Everything You Want To Know About Facial Oils

If you’ve ever had excess oil or acne, you’ve likely been taught to use skincare products that remove the natural oils from your skin. So understandably, it seems totally counterintuitive to apply more oil. What gives? And why are face oils suddenly so popular?

The truth is, oil begets oil. Face oils have many benefits that can improve skin quality without resulting in dreaded breakouts or clogged pores as we've been led to believe for so long. Putting oil on your skin moisturizes, hydrates, protects and can even help banish blemishes. It all depends on exactly what type of oil you're slathering on. 

There are a large variety of oils on the market, specifically formulated to correspond to different skin types, from super dry to oily and in between. Here, we break down everything you've ever wanted to know about face oils and how they can benefit you.  

All the Types Of Face Oils and Their Benefits

Face oils are not automatically bad for you, but remember that it all depends on the oil. You’re not rubbing some random cooking oil all over your skin, after all. The oils currently being advocated are derived from a variety of plant sources, each of which correspond to a different skin need. If you suffer from dryness and flakiness, for example, Coconut oil can be extremely moisturizing. Almond oil, which is filled with omega-3 fatty acids, is also very effective at hydration and good for sensitive skin.

Other types of oils protect against toxins and pollutants, like smog, while strengthening the skin barrier. Rosehip oil contains vitamin C (an antioxidant) and vitamin A (a natural retinol), and is particularly effective against aging thanks to its ability to fight free radicals. (Free radicals are cell-damaging molecules that have been proven to accelerate aging and cause wrinkles. Antioxidants are their natural enemy.) So if you're interested in maintaining a youthful glow, Rosehip oil is the way to go (like the Purearth - Wild Rosehip Seed Face Treatment Oil).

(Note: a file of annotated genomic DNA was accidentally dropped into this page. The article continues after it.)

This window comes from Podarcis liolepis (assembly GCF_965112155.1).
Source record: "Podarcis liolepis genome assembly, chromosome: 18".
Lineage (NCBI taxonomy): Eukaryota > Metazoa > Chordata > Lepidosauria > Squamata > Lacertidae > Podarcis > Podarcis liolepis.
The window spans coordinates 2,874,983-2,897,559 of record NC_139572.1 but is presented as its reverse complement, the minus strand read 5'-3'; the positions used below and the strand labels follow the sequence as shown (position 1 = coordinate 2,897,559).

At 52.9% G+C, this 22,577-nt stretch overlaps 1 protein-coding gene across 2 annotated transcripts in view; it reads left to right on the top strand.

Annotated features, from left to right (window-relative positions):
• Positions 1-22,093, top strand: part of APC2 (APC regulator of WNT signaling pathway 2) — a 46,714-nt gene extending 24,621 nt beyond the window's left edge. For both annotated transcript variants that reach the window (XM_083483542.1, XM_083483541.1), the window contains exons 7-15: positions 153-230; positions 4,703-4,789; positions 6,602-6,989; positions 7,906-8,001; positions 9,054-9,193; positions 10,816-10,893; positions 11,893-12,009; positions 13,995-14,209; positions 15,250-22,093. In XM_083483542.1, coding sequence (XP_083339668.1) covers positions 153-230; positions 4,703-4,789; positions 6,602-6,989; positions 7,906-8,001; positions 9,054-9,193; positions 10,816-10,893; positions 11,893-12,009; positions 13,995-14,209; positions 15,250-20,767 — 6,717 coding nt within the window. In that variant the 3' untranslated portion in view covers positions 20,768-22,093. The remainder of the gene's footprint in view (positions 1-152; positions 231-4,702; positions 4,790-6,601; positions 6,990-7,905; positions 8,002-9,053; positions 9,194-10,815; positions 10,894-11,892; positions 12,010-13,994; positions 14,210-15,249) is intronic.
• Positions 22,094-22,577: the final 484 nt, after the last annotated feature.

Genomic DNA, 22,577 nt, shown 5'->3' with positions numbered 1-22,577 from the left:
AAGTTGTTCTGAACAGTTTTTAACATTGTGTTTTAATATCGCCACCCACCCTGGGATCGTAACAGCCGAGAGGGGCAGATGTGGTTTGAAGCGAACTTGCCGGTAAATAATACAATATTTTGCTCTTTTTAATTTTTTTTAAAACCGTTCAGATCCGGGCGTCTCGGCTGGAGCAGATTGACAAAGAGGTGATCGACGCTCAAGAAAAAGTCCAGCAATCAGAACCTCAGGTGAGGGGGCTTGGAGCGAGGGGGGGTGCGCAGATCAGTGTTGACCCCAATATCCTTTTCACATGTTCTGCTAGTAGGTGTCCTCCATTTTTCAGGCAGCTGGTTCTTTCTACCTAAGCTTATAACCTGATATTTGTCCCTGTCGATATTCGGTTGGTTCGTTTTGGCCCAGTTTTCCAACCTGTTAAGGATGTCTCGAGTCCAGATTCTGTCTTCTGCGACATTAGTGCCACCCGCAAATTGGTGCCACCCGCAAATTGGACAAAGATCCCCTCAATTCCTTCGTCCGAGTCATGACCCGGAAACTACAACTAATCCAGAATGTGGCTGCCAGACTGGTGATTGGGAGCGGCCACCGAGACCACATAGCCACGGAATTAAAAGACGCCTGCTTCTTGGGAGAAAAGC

Certain oils can also soothe, reducing redness and fighting inflammation. Argan and Yangu oils help calm irritation, particularly after using skin-refining products containing retinol or alpha hydroxy acids. Geranium oil, on the other hand, has been shown to reduce redness from skin conditions like rosacea. And studies have found that Primrose oil is excellent in the treatment of eczema.[1]

If you're worried about pimples, Tea tree oil has been shown effective in fighting them in clinical studies.[2] Furthermore, using Jojoba oil sparingly (one or two drops to cover your entire face) can decrease your skin's natural oil production, thereby still keeping it moisturized, but helping to prevent clogged pores that can lead to acne. For example,  Shiva Rose - Rose Face oil is a velvety combination of Jojoba, Rosehip Seed and Argan oils and is perfect for dry and mature skin.

Oils also help plump you up. When it comes to skin, that plumpness is often what keeps it looking youthful and fresh. Oils are lipophilic, meaning they dissolve easily in fats or lipids, and because of this quality they easily pass through the lipid layer of the skin. This prevents water loss while also giving you that plumping effect. Olive and Coconut oils are excellent in this department.

Oil Composition

Fatty acids are the building blocks of oils. Two types in particular are important when you’re figuring out which oil is right for your skin: linoleic acid and oleic acid.

Oleic acid makes oils thicker and richer, which means these oils seal in moisture very well. High-oleic oils include Coconut oil, Almond oil and Avocado oil. They work best for very dry skin since they are capable of delivering the most moisture (for example, Mahalo Vacation Glow). Some high-oleic oils, like Argan oil, Rosehip oil and Camellia oil, are also rich in antioxidants, ideal for aging skin. When it comes to acne-prone skin or oily skin, high-oleic oils may not work as well, as they are likely to cause even more breakouts.